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Chad Ryan | The Journal Gazette
Allen County police officer Kevin Surface, left, is greeted Friday by Sheriff Ken Fries for his lifesaving efforts.

Lifesaving efforts earn recognition for officers


– Terry Bodine only remembers the Monday before the heart attack.

That day, he volunteered at Sycamore Hills Golf Club, bringing water and whatever else competitors at the Hotel Fitness Championship needed while competing for PGA Tour cards.

He did the same thing the next day, and then the day after that and even the day after that.

But that final day, a Thursday, he came home from the golf club that morning and, right around noon, fell to the floor in front of his wife.

About 92 percent of the people who suffer cardiac arrest outside a hospital die, according to the American Heart Association.

Bodine became one of the lucky 8 percent, though, partly because of the CPR performed by Allen County sheriff's officer Kevin Surface.

Surface, along with a slew of other officers, was honored Friday at the department's annual Law Day Awards ceremony.

Bodine and his wife, Joy, were on hand to present Surface with a letter of appreciation for his efforts in saving a life.

“I'm honored just to be here to shake his hand,” Bodine said. “To be asked to present him with that was even better.”

When Joy Bodine called emergency dispatchers Aug. 29, Surface was the first to arrive at the couple's Huntertown home, beating medics and other emergency workers there.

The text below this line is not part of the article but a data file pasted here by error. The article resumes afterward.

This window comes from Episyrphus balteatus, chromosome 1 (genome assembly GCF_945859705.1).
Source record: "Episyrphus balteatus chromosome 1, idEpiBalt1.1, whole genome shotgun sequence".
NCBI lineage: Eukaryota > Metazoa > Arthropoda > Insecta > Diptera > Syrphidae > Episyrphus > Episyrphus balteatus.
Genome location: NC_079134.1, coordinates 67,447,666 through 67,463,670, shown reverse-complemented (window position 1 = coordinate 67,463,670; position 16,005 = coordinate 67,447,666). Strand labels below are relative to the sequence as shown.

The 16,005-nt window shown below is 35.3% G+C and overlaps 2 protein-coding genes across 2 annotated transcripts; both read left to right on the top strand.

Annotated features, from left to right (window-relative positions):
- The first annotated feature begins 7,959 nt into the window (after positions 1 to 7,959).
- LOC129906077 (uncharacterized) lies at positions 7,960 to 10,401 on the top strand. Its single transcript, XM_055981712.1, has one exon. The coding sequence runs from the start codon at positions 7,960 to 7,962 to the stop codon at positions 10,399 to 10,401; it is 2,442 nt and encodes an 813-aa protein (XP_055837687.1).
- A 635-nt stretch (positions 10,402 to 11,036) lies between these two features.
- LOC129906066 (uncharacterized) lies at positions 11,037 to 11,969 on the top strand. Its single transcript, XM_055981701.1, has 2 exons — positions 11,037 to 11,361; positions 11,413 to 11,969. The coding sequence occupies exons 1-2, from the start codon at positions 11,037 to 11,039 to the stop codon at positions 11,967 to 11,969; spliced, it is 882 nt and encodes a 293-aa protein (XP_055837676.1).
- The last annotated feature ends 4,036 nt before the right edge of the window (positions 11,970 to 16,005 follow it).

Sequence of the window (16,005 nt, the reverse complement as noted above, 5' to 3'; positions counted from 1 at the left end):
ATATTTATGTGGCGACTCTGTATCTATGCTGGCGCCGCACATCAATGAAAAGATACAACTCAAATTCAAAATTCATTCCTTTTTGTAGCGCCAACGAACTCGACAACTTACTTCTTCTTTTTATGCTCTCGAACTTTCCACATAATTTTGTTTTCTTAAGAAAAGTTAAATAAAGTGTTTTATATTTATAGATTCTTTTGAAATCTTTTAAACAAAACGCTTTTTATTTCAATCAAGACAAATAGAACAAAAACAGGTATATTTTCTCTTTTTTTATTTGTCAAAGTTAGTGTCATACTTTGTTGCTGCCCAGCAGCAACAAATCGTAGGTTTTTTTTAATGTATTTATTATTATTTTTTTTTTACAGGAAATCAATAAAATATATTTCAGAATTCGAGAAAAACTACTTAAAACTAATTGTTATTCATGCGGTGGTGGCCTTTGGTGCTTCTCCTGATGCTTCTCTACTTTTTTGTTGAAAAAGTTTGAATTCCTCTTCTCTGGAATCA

He quickly took over performing CPR from Joy and continued to work on Terry until other medics arrived.

Terry Bodine was taken to a hospital in critical condition, where he recovered and woke up days later to his children and grandchildren around him.

Today, all sheriff's officers are certified in CPR.

That, though, was not always the case, Allen County Sheriff Ken Fries said.

“I remember (Chief Deputy Dave Gladieux) and I made a big deal about it,” Fries said. “It was around 1990.”

Fries said in his 30-plus years on the force he's had to perform CPR numerous times. Four people in that time survived.

“The first time is nothing like you think it'd be,” Fries said. “It's surreal. And then you begin thinking, ‘Where's my help?' Minutes feel like hours.”

In the years since all officers have become CPR certified, the sheriff's department has also added defibrillators to some of its squad cars.

And now all officers who tried to save someone using CPR are honored on Law Day – regardless of the outcome of those efforts.

While Surface was able to save Bodine, he performed CPR on another person last year who did not survive.

So too did several officers who were given letters of appreciation.

“You have to recognize their efforts,” Fries said. “You have to.”